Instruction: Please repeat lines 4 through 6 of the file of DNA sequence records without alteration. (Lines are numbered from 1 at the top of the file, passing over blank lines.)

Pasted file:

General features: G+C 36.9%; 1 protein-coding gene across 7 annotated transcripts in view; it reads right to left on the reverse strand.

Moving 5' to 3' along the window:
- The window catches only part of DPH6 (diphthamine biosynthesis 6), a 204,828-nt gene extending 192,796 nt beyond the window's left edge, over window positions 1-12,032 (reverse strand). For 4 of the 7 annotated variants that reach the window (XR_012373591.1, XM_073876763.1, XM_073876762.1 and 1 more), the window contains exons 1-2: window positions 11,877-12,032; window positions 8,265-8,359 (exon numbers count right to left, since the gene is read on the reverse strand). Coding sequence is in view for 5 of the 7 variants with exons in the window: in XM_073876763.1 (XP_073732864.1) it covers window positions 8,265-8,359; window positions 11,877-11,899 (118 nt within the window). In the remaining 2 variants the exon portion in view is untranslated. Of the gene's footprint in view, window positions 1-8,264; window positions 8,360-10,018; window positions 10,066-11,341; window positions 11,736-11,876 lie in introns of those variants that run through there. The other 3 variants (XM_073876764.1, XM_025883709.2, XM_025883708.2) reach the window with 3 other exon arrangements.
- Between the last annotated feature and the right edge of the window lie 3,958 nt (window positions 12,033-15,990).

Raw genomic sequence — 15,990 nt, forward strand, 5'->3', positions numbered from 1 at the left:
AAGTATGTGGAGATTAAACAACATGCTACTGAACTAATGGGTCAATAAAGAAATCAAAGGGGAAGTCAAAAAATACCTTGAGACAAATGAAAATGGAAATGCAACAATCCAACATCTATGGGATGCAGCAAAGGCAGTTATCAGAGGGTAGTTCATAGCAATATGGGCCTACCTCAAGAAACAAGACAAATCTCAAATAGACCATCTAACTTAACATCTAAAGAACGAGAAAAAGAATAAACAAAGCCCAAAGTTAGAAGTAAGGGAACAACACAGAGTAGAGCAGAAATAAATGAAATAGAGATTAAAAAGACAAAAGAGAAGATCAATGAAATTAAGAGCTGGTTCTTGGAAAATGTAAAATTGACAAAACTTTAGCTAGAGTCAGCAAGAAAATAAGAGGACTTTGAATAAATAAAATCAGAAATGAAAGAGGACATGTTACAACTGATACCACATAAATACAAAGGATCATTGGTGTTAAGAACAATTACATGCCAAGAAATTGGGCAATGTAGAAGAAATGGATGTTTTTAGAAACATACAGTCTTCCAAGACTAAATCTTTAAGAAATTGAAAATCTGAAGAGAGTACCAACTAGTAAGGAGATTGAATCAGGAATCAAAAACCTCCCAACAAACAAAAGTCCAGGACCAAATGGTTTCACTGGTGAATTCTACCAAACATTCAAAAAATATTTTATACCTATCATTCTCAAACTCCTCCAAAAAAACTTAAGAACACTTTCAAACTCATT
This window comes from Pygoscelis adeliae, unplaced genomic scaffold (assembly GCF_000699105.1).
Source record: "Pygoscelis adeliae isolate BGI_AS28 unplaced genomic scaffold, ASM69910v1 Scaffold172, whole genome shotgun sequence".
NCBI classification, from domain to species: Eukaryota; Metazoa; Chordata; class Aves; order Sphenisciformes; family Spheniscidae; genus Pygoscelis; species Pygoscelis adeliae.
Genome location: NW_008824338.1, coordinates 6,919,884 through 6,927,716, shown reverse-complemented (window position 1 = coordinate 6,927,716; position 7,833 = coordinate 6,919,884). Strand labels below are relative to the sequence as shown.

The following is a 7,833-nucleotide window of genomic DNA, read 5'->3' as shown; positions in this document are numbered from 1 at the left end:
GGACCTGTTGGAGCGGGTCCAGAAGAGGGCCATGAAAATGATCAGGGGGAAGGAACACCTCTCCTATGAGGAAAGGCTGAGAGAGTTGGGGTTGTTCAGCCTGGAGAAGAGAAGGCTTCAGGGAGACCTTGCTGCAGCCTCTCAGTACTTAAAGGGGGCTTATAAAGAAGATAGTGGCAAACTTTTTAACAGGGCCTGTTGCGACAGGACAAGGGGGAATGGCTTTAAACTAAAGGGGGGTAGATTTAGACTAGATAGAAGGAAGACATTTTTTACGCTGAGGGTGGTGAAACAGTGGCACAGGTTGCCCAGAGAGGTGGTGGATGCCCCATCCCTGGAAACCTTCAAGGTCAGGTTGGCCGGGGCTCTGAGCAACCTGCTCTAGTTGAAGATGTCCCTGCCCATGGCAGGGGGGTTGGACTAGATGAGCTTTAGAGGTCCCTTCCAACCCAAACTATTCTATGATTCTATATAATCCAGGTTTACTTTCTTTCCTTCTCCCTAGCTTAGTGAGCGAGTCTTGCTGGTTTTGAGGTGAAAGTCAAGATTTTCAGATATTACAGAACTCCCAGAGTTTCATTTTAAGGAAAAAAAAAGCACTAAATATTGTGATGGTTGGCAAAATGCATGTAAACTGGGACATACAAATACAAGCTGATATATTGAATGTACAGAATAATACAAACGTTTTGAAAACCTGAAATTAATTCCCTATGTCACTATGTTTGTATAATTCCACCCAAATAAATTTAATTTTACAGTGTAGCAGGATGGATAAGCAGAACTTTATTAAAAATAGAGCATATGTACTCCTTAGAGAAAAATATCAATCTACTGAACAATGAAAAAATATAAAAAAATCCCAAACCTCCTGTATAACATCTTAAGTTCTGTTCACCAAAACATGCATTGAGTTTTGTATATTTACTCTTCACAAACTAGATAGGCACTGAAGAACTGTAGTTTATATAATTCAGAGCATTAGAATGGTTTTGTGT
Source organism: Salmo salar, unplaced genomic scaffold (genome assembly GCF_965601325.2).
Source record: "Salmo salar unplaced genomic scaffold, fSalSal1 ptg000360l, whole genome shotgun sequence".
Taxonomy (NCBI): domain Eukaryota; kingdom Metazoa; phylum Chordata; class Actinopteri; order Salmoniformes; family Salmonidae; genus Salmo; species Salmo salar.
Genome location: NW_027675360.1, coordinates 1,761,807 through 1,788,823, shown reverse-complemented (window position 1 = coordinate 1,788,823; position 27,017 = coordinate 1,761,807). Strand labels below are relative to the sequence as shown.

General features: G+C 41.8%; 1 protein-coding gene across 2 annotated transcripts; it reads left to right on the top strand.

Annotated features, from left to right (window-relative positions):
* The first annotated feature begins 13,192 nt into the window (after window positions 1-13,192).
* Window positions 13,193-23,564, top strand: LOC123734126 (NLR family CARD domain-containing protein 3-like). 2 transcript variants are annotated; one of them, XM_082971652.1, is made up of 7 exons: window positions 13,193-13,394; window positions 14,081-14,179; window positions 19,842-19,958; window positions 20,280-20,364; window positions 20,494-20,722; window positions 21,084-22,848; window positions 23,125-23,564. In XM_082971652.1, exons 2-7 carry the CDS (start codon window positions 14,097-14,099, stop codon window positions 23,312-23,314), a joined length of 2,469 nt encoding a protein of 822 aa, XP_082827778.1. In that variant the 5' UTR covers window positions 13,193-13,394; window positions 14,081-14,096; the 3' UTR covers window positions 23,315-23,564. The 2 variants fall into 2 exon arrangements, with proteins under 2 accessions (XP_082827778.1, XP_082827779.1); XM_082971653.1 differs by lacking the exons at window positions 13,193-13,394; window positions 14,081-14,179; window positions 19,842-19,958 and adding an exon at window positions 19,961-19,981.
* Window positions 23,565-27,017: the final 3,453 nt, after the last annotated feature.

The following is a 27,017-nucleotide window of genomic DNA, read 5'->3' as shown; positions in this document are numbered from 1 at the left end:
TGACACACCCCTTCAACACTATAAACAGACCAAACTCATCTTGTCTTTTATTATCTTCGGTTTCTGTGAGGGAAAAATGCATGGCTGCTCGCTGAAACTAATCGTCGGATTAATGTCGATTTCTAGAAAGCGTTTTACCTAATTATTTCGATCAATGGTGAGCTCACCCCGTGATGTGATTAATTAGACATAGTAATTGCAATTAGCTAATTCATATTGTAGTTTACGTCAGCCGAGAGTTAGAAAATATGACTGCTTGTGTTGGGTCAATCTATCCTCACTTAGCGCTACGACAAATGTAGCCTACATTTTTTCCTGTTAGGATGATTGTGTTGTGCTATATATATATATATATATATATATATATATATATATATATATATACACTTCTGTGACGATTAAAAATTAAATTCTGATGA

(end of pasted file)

- Between the last annotated feature and the right edge of the window lie 3,958 nt (window positions 12,033-15,990).

Raw genomic sequence — 15,990 nt, forward strand, 5'->3', positions numbered from 1 at the left:
AAGTATGTGGAGATTAAACAACATGCTACTGAACTAATGGGTCAATAAAGAAATCAAAGGGGAAGTCAAAAAATACCTTGAGACAAATGAAAATGGAAATGCAACAATCCAACATCTATGGGATGCAGCAAAGGCAGTTATCAGAGGGTAGTTCATAGCAATATGGGCCTACCTCAAGAAACAAGACAAATCTCAAATAGACCATCTAACTTAACATCTAAAGAACGAGAAAAAGAATAAACAAAGCCCAAAGTTAGAAGTAAGGGAACAACACAGAGTAGAGCAGAAATAAATGAAATAGAGATTAAAAAGACAAAAGAGAAGATCAATGAAATTAAGAGCTGGTTCTTGGAAAATGTAAAATTGACAAAACTTTAGCTAGAGTCAGCAAGAAAATAAGAGGACTTTGAATAAATAAAATCAGAAATGAAAGAGGACATGTTACAACTGATACCACATAAATACAAAGGATCATTGGTGTTAAGAACAATTACATGCCAAGAAATTGGGCAATGTAGAAGAAATGGATGTTTTTAGAAACATACAGTCTTCCAAGACTAAATCTTTAAGAAATTGAAAATCTGAAGAGAGTACCAACTAGTAAGGAGATTGAATCAGGAATCAAAAACCTCCCAACAAACAAAAGTCCAGGACCAAATGGTTTCACTGGTGAATTCTACCAAACATTCAAAAAATATTTTATACCTATCATTCTCAAACTCCTCCAAAAAAACTTAAGAACACTTTCAAACTCATT